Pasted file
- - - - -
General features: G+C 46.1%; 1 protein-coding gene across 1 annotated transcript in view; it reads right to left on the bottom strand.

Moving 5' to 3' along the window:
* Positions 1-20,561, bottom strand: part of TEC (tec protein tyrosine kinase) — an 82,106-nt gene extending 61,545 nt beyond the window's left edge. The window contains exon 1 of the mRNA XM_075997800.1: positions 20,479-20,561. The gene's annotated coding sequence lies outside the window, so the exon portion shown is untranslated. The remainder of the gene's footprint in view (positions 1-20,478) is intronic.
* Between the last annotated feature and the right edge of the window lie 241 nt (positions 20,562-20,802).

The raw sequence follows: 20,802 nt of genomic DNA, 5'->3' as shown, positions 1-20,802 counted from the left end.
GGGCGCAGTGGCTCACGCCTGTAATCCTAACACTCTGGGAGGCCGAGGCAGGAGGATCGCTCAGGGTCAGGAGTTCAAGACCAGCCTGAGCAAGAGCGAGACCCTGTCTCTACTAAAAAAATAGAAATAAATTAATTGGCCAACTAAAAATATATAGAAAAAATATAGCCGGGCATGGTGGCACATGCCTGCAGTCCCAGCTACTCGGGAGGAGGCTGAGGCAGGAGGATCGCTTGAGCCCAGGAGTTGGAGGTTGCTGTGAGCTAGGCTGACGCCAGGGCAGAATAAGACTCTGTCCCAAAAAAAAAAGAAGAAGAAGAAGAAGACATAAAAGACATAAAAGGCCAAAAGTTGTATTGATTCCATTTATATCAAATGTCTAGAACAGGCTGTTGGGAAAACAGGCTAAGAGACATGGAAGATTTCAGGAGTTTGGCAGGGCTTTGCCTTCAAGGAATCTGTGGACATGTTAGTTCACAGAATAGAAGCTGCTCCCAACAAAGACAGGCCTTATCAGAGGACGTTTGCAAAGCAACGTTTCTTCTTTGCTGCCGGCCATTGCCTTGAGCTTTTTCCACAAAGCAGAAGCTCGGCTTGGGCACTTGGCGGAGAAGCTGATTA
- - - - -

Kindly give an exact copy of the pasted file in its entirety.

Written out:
General features: G+C 46.1%; 1 protein-coding gene across 1 annotated transcript in view; it reads right to left on the bottom strand.

Moving 5' to 3' along the window:
* Positions 1-20,561, bottom strand: part of TEC (tec protein tyrosine kinase) — an 82,106-nt gene extending 61,545 nt beyond the window's left edge. The window contains exon 1 of the mRNA XM_075997800.1: positions 20,479-20,561. The gene's annotated coding sequence lies outside the window, so the exon portion shown is untranslated. The remainder of the gene's footprint in view (positions 1-20,478) is intronic.
* Between the last annotated feature and the right edge of the window lie 241 nt (positions 20,562-20,802).

The raw sequence follows: 20,802 nt of genomic DNA, 5'->3' as shown, positions 1-20,802 counted from the left end.
GGGCGCAGTGGCTCACGCCTGTAATCCTAACACTCTGGGAGGCCGAGGCAGGAGGATCGCTCAGGGTCAGGAGTTCAAGACCAGCCTGAGCAAGAGCGAGACCCTGTCTCTACTAAAAAAATAGAAATAAATTAATTGGCCAACTAAAAATATATAGAAAAAATATAGCCGGGCATGGTGGCACATGCCTGCAGTCCCAGCTACTCGGGAGGAGGCTGAGGCAGGAGGATCGCTTGAGCCCAGGAGTTGGAGGTTGCTGTGAGCTAGGCTGACGCCAGGGCAGAATAAGACTCTGTCCCAAAAAAAAAAGAAGAAGAAGAAGAAGACATAAAAGACATAAAAGGCCAAAAGTTGTATTGATTCCATTTATATCAAATGTCTAGAACAGGCTGTTGGGAAAACAGGCTAAGAGACATGGAAGATTTCAGGAGTTTGGCAGGGCTTTGCCTTCAAGGAATCTGTGGACATGTTAGTTCACAGAATAGAAGCTGCTCCCAACAAAGACAGGCCTTATCAGAGGACGTTTGCAAAGCAACGTTTCTTCTTTGCTGCCGGCCATTGCCTTGAGCTTTTTCCACAAAGCAGAAGCTCGGCTTGGGCACTTGGCGGAGAAGCTGATTA